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Learning Lab II: The Effect of Federal Funding on the Quality of K-12 Educationposted 2010.10.20
Each fall, the sophomore class of Park Scholars travels to Washington, D.C. to study a leadership challenge facing our country. This year, the Class of 2013 focused on national education reform in the wake of the Elementary and Secondary Education Act, reauthorized in 2001 as the No Child Left Behind Act.
The Class of 2013 at the U.S. Capitol during Learning Lab II.
“Learning Lab II, in both its planning and execution, was a phenomenal and inspiring educational experience. It deeply widened my understanding of the education system in our country, and instilled in me a previously unseen passion for the study and practice of education,” says Ric Chapman ‘13.
Park Scholars met with a range of individuals representing federal and state government, think tanks, educational organizations, principals, and teachers to learn about educational priorities set by the current administration and programs designed to carry out these priorities. Guest speakers addressed issues such as measuring student achievement and teacher effectiveness, implementing the Race to the Top program, improving the quality of teachers, and balancing a focus in math and science with the arts and humanities.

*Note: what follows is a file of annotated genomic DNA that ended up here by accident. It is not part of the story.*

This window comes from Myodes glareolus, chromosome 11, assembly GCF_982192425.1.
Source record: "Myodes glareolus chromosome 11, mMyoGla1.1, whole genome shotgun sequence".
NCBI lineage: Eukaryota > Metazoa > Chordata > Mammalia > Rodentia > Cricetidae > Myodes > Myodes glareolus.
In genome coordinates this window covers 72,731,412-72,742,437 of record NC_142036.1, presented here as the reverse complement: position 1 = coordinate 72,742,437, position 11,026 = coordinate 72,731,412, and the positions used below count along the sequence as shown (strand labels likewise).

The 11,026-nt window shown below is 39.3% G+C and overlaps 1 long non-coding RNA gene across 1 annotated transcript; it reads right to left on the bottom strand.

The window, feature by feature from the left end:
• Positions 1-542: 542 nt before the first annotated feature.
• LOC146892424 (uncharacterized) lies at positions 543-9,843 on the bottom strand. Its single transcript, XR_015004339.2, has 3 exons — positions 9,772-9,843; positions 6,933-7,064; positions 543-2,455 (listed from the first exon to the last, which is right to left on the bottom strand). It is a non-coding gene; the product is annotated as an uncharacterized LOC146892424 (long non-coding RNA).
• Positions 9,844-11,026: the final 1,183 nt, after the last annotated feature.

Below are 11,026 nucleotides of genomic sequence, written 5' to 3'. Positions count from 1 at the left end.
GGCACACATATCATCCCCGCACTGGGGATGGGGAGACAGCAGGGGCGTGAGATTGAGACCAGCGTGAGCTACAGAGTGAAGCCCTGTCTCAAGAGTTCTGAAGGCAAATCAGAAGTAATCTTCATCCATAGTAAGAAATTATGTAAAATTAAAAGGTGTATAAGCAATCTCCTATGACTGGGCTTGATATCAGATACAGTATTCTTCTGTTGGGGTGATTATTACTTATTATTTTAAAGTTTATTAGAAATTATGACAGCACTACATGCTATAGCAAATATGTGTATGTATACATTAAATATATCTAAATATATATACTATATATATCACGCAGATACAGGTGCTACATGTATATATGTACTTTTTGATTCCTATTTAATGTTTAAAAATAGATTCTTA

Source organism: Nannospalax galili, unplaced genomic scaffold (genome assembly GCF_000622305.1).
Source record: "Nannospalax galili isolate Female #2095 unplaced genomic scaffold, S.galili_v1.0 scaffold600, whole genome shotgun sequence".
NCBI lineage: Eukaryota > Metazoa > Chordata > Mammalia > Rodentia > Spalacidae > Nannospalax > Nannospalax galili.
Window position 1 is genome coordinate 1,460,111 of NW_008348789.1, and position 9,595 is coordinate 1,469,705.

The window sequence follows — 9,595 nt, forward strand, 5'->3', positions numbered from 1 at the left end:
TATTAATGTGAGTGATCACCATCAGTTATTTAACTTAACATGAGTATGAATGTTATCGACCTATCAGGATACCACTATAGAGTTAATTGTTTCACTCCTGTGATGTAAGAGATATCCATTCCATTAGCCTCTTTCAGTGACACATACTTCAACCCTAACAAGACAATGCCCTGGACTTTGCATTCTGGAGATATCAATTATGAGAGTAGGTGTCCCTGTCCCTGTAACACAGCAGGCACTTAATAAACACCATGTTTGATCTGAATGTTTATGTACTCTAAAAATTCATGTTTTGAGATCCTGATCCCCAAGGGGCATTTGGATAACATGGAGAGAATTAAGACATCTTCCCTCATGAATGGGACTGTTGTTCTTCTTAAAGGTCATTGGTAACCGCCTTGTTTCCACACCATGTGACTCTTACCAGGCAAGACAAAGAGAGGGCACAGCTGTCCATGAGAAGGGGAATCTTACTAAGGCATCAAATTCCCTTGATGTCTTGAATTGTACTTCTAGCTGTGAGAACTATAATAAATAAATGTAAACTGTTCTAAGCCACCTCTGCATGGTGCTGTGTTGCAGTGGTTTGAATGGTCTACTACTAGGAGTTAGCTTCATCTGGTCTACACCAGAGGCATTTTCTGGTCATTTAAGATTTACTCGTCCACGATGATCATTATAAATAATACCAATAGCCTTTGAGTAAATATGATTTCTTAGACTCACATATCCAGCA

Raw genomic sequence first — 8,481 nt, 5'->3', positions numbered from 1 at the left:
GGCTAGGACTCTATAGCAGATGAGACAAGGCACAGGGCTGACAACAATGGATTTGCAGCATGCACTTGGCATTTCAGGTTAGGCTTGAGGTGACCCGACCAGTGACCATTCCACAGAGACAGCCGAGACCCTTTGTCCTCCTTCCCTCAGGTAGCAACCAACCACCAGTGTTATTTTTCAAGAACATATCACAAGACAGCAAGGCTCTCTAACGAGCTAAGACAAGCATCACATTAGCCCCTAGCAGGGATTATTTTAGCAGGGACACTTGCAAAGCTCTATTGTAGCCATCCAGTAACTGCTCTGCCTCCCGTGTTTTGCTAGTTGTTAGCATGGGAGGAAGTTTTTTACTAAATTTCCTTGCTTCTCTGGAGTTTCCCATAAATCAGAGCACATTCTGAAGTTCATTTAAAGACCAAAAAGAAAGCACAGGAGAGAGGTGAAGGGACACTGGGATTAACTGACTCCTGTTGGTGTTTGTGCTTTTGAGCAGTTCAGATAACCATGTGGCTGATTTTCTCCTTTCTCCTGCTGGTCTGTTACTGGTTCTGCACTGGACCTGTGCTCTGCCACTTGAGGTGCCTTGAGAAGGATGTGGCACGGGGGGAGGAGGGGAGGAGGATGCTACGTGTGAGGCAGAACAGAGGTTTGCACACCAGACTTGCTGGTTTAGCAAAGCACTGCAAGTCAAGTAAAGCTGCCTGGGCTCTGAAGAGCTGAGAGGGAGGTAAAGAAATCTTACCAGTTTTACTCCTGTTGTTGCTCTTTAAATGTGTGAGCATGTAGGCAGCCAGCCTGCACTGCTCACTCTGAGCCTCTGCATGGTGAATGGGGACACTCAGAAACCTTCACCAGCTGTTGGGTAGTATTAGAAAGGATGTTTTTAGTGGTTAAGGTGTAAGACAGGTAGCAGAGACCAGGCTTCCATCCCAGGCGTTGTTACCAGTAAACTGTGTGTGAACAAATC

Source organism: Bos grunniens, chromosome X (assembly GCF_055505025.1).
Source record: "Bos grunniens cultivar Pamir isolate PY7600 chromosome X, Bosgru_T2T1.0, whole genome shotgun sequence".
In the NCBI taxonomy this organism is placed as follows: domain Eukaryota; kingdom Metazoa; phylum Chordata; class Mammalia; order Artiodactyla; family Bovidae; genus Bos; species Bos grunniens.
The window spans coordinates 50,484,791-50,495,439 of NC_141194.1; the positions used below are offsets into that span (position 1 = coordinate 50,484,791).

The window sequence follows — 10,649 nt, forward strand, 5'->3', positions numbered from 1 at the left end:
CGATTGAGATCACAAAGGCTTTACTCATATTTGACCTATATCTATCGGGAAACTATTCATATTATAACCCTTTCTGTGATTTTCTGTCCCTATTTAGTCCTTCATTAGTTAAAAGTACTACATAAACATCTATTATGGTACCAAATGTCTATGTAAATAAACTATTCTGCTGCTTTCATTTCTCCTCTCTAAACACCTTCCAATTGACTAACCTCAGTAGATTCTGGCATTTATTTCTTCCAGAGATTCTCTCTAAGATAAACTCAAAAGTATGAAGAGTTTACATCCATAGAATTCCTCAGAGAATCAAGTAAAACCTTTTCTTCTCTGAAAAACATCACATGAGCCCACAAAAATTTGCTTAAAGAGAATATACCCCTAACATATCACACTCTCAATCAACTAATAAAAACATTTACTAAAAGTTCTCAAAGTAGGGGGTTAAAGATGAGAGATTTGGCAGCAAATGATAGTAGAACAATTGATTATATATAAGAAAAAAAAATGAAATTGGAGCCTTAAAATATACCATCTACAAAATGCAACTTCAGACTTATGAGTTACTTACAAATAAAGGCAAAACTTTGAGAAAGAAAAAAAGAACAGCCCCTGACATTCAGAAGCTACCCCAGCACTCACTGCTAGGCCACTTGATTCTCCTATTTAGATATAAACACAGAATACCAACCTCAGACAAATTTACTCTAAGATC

After meetings held at the U.S. Capitol, Rayburn House Office Building, and National Education Association, the class attended a performance of the National Symphony Orchestra at the Kennedy Center and toured the White House. Park Scholars also met with area alumni, including a discussion with Teach for America corps member Everett Warren ‘10, and a monument tour led by The Times of London Washington Bureau correspondent Matt Spence ‘04 and George Washington University Law School student Caitlin Meisenbach ‘07.
“The focus of our experience led us to conclude what works in the education system and what needs to be done to provide the most effective education given the available resources,” says Claire Lucas ‘13. “We learned in Washington and now it is our responsibility to act in our community.”
Learning Lab II Speakers:
Dr. Denise Alston, Senior Policy Analyst, National Education Association Priority Schools Campaign
Dr. June St. Clair Atkinson, North Carolina State Superintendent of Public Instruction
Kevin Carey, Policy Director, Education Sector
Dr. Marla Dean, Principal, Drew-Freeman Middle School, Prince George’s County Public Schools
Dr. Adriane Dorrington, Senior Policy Analyst, National Education Association Teacher Quality
Matthew Finucane, Senior Policy Analyst, National Education Association Education Policy and Practice
Dr. Carl Harris, Deputy Assistant Secretary of Education Policy and State Technical Assistance, U.S. Department of Education
Michael Lach, Special Assistant for Science, Technology, Engineering, and Mathematics Education, U.S. Department of Education
Chris Minnich, Senior Membership Director, Council of Chief State School Officers
Laura Thrift, Legislative Assistant for Congressman David Price
Everett Warren, Teach for America Corps Member, Drew-Freeman Middle School, Prince George’s County Public Schools